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See detailCrowdsourcing digital health measures to predict Parkinson's disease severity: the Parkinson's Disease Digital Biomarker DREAM Challenge
Sieberts, S.; Schaff, J.; Duda, M. et al

in npj Digital Medicine (2021), 4(53),

Consumer wearables and sensors are a rich source of data about patients’ daily disease and symptom burden, particularly in the case of movement disorders like Parkinson’s Disease (PD). However ... [more ▼]

Consumer wearables and sensors are a rich source of data about patients’ daily disease and symptom burden, particularly in the case of movement disorders like Parkinson’s Disease (PD). However, interpreting these complex data into so-called digital biomarkers requires complicated analytical approaches, and validating these biomarkers requires sufficient data and unbiased evaluation methods. Here we describe the use of crowdsourcing to specifically evaluate and benchmark features derived from accelerometer and gyroscope data in two different datasets to predict the presence of PD and severity of three PD symptoms: tremor, dyskinesia and bradykinesia. Forty teams from around the world submitted features, and achieved drastically improved predictive performance for PD status (best AUROC=0.87), as well as tremor- (best AUPR=0.75), dyskinesia- (best AUPR=0.48) and bradykinesia-severity (best AUPR=0.95). [less ▲]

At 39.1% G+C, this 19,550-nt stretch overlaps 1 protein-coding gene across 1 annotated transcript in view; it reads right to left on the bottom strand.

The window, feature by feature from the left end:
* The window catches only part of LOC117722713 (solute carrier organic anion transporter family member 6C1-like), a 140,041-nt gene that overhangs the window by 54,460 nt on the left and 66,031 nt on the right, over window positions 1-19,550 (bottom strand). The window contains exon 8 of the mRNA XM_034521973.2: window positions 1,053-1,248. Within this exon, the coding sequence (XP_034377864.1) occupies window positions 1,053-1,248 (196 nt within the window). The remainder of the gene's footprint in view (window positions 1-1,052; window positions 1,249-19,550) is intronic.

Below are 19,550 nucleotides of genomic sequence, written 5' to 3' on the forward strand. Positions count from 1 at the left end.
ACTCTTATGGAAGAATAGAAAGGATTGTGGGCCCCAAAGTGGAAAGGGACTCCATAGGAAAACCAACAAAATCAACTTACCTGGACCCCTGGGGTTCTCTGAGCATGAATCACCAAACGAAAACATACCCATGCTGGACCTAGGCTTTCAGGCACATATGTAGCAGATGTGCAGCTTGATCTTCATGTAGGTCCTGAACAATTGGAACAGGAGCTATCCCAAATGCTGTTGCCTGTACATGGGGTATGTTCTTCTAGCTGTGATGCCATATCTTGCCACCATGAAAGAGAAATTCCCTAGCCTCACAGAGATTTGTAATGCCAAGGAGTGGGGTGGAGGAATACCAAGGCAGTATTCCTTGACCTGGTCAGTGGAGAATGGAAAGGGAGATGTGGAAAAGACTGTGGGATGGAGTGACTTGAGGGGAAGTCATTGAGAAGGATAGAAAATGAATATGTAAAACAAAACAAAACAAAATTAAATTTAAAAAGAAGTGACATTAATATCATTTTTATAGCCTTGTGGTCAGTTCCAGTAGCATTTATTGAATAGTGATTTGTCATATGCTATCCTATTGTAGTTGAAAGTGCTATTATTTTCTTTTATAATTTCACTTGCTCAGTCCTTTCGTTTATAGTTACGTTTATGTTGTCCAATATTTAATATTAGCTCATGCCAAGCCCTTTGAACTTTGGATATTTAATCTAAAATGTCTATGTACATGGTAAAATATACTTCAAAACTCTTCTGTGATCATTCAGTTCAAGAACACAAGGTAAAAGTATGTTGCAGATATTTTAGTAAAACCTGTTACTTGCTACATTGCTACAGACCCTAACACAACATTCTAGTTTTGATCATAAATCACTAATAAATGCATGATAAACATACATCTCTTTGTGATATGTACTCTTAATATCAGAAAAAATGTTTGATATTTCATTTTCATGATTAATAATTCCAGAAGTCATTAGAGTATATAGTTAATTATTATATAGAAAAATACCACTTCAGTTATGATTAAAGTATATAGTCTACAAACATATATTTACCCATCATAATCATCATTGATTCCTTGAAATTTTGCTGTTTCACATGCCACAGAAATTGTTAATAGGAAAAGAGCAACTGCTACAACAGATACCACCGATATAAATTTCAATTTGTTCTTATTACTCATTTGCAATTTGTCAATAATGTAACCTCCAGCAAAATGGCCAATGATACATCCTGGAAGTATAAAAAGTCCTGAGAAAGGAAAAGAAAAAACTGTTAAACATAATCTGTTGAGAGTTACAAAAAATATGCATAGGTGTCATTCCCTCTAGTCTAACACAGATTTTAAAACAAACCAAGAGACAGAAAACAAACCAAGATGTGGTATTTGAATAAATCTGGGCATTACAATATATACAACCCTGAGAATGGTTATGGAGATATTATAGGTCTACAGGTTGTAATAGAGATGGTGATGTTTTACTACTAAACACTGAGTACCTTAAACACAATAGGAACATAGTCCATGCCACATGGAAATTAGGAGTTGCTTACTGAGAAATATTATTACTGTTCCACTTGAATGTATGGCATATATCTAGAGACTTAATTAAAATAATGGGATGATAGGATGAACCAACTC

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See detailAltered sphingolipid function in Alzheimer's disease; a gene regulatory network approach
Giovagnoni, Caterina; Ali, Muhammad; Eijssen, Lars M. T. et al

in Neurobiology of Aging (2021), in press(in press),

Sphingolipids (SLs) are bioactive lipids involved in various important physiological functions. The SL pathway has been shown to be affected in several brain-related disorders, including Alzheimer’s ... [more ▼]